Like everyone has said here, go for every scholarship and grant you and your wife qualify for. Check with professional organizations related to both your fields of study as well as every fellowship, online, and school-based scholarship you can find. If you need extra cash and are a good enough pianist, I would check with your local music store, music school, or the music department at your university to see if there are teaching opportunities. Even if it’s offering additional classes in ear training or theory, it will give you additional instructional experience, and (take it from a music store/school accountant) the money isn’t bad!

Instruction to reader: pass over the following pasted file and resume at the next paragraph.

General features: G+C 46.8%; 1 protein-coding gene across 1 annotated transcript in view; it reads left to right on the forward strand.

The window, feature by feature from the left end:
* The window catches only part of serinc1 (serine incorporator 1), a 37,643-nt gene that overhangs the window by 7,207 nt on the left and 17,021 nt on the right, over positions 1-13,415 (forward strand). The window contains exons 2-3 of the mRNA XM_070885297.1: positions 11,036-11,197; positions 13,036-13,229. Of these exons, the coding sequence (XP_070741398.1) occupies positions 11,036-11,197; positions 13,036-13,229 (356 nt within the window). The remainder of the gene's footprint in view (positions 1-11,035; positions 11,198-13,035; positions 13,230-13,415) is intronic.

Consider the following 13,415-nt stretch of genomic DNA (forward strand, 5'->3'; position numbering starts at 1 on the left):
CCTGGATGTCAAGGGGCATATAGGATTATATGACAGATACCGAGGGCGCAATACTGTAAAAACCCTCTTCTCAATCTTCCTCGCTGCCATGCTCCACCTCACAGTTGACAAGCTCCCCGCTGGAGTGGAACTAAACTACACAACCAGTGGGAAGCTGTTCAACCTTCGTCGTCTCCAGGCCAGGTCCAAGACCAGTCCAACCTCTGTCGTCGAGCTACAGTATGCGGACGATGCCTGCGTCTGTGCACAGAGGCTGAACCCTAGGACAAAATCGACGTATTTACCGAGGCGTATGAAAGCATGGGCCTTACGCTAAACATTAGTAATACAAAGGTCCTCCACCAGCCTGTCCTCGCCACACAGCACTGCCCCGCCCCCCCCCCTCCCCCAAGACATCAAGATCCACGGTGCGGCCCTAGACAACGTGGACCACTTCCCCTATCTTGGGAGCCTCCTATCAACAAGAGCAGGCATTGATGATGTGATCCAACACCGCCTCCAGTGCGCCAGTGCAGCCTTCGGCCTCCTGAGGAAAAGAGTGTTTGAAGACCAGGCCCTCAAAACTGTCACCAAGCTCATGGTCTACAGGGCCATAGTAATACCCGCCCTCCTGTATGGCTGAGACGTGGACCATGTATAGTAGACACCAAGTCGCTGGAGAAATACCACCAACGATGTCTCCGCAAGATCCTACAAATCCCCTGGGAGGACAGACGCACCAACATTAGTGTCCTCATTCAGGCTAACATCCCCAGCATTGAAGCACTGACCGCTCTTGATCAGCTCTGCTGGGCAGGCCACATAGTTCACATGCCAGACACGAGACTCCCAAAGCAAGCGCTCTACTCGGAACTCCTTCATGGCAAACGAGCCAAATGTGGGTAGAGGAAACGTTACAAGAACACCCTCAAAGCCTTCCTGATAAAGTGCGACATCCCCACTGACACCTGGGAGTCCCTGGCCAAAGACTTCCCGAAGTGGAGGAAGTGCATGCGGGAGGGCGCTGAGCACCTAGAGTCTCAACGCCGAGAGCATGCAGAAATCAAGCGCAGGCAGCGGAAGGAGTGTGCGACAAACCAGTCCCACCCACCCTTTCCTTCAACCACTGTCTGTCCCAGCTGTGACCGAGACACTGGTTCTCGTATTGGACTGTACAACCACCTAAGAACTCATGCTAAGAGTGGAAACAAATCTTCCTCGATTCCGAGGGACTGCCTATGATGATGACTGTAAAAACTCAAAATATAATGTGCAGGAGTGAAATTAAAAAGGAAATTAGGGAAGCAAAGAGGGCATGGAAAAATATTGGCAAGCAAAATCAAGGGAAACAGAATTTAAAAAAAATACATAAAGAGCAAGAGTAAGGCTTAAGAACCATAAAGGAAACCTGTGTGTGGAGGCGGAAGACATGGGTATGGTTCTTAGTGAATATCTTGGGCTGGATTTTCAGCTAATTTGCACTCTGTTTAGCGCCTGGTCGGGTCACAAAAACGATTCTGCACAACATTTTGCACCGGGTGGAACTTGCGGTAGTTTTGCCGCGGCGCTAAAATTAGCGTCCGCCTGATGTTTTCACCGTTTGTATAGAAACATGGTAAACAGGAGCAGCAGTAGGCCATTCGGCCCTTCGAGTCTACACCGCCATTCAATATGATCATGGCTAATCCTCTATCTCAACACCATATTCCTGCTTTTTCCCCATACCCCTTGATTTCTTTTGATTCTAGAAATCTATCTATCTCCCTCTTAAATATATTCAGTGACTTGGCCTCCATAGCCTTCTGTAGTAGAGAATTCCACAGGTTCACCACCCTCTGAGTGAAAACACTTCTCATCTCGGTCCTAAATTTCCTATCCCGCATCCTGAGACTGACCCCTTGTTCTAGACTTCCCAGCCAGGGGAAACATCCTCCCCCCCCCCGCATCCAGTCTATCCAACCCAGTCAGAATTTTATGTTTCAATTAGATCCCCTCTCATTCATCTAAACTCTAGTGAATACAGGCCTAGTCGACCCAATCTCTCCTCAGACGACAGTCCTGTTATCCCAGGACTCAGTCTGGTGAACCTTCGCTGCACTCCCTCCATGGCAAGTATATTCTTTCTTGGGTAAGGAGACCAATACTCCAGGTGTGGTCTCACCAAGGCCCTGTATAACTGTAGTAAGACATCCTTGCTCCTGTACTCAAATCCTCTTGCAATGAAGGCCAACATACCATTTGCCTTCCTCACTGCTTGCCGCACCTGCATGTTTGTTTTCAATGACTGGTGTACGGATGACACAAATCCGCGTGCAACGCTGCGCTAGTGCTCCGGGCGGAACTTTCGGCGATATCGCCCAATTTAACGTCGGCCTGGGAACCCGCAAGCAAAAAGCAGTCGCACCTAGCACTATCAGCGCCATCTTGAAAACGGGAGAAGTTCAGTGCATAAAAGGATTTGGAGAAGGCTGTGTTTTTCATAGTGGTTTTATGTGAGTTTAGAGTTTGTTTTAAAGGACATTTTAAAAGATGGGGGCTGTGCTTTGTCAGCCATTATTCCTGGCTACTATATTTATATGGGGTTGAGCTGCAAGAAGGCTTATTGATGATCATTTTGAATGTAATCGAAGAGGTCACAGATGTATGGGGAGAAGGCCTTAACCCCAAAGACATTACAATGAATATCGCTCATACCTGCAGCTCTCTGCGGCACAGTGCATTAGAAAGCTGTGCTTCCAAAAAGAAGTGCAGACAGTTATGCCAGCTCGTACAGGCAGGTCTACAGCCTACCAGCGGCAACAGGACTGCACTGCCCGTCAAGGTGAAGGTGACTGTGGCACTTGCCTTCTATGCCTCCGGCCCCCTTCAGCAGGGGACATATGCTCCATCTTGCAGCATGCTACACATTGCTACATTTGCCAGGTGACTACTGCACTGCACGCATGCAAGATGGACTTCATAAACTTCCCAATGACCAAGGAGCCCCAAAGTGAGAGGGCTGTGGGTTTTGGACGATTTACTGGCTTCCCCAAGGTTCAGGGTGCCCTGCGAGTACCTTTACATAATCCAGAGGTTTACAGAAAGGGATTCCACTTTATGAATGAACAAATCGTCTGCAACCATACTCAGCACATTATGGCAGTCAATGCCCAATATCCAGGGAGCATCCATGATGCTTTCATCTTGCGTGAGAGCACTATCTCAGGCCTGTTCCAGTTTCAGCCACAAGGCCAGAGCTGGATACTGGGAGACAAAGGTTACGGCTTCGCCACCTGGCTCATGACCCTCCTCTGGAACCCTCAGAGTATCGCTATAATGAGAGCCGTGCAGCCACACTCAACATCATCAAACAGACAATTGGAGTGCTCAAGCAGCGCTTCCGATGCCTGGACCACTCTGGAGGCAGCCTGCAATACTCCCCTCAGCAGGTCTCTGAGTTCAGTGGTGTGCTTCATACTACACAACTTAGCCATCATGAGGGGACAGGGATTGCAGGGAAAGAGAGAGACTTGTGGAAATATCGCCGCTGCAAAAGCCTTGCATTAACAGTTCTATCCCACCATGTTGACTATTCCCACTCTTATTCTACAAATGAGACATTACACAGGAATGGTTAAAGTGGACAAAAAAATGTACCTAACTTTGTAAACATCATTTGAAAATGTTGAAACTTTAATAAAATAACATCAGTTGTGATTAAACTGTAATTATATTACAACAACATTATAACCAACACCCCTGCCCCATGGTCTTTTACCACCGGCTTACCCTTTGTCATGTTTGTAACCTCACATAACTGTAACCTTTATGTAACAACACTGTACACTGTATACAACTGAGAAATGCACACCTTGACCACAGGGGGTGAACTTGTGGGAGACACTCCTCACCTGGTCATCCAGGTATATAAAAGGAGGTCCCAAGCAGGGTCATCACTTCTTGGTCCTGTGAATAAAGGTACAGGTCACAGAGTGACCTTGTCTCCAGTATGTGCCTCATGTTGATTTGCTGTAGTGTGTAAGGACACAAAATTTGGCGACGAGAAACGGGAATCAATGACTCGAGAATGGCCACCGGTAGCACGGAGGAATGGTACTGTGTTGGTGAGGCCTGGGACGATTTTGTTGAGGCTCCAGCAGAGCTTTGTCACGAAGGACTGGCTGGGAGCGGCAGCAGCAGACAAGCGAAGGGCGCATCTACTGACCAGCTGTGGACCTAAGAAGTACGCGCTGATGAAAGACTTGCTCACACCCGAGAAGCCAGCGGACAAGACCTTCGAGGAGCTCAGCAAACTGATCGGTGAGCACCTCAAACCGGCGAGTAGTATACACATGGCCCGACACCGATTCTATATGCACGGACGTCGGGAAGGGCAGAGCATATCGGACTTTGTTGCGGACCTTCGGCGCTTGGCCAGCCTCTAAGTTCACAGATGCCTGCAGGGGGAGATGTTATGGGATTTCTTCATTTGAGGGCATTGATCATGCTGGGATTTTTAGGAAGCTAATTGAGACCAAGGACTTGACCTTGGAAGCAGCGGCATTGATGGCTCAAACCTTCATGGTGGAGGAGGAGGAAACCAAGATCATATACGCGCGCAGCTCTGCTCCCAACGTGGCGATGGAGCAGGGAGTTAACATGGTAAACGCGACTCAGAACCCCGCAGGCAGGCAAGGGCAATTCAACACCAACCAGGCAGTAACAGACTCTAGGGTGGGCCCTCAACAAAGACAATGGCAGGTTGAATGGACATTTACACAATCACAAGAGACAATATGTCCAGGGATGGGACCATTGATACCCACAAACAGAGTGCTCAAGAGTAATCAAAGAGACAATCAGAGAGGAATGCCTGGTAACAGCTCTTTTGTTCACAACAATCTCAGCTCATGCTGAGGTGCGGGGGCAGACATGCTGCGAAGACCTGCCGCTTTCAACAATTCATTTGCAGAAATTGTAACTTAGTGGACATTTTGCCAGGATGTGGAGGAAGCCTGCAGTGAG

This is going to mean lots of big changes in your life, but going back to school always does. When I decided over 3 years ago to get my accounting degree, I was 35 years old, was a single mother of a 15 year old son, and already had 17 years of accounting experience but was excluded from the good jobs because I didn’t have a degree. I decided that going to school online was the best option for me because if I lost my job in the then declining automotive industry (which I did 7 months later) and had to start commuting 45 miles away (which I’ve done for most of the time since then), that I needed that flexibility. For me, the online programs have been a Godsend.

    Good luck!

  13. Josh,